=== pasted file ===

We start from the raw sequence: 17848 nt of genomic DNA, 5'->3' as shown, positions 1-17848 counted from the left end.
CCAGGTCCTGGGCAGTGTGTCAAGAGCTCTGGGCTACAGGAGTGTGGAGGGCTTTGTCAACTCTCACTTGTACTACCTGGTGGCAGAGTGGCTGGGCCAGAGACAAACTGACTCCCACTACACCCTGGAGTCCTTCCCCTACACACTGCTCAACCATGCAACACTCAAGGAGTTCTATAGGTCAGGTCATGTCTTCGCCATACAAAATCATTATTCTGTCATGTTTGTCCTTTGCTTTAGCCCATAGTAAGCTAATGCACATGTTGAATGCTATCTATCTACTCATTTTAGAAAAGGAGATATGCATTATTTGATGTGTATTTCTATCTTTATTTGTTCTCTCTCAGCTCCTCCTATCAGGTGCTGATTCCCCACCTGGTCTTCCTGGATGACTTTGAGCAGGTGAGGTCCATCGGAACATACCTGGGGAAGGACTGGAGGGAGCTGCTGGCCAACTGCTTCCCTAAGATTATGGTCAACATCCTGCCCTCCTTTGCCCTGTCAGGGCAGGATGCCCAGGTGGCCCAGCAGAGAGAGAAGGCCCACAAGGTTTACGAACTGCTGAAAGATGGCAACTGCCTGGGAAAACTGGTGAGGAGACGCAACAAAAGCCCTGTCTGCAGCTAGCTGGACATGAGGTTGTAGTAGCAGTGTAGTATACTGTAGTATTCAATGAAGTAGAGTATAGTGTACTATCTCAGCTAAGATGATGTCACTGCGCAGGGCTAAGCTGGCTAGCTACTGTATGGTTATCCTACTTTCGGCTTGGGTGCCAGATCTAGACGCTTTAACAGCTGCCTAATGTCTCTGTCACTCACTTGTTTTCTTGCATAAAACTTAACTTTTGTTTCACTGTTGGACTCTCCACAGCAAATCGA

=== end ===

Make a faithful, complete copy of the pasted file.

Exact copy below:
We start from the raw sequence: 17848 nt of genomic DNA, 5'->3' as shown, positions 1-17848 counted from the left end.
CCAGGTCCTGGGCAGTGTGTCAAGAGCTCTGGGCTACAGGAGTGTGGAGGGCTTTGTCAACTCTCACTTGTACTACCTGGTGGCAGAGTGGCTGGGCCAGAGACAAACTGACTCCCACTACACCCTGGAGTCCTTCCCCTACACACTGCTCAACCATGCAACACTCAAGGAGTTCTATAGGTCAGGTCATGTCTTCGCCATACAAAATCATTATTCTGTCATGTTTGTCCTTTGCTTTAGCCCATAGTAAGCTAATGCACATGTTGAATGCTATCTATCTACTCATTTTAGAAAAGGAGATATGCATTATTTGATGTGTATTTCTATCTTTATTTGTTCTCTCTCAGCTCCTCCTATCAGGTGCTGATTCCCCACCTGGTCTTCCTGGATGACTTTGAGCAGGTGAGGTCCATCGGAACATACCTGGGGAAGGACTGGAGGGAGCTGCTGGCCAACTGCTTCCCTAAGATTATGGTCAACATCCTGCCCTCCTTTGCCCTGTCAGGGCAGGATGCCCAGGTGGCCCAGCAGAGAGAGAAGGCCCACAAGGTTTACGAACTGCTGAAAGATGGCAACTGCCTGGGAAAACTGGTGAGGAGACGCAACAAAAGCCCTGTCTGCAGCTAGCTGGACATGAGGTTGTAGTAGCAGTGTAGTATACTGTAGTATTCAATGAAGTAGAGTATAGTGTACTATCTCAGCTAAGATGATGTCACTGCGCAGGGCTAAGCTGGCTAGCTACTGTATGGTTATCCTACTTTCGGCTTGGGTGCCAGATCTAGACGCTTTAACAGCTGCCTAATGTCTCTGTCACTCACTTGTTTTCTTGCATAAAACTTAACTTTTGTTTCACTGTTGGACTCTCCACAGCAAATCGA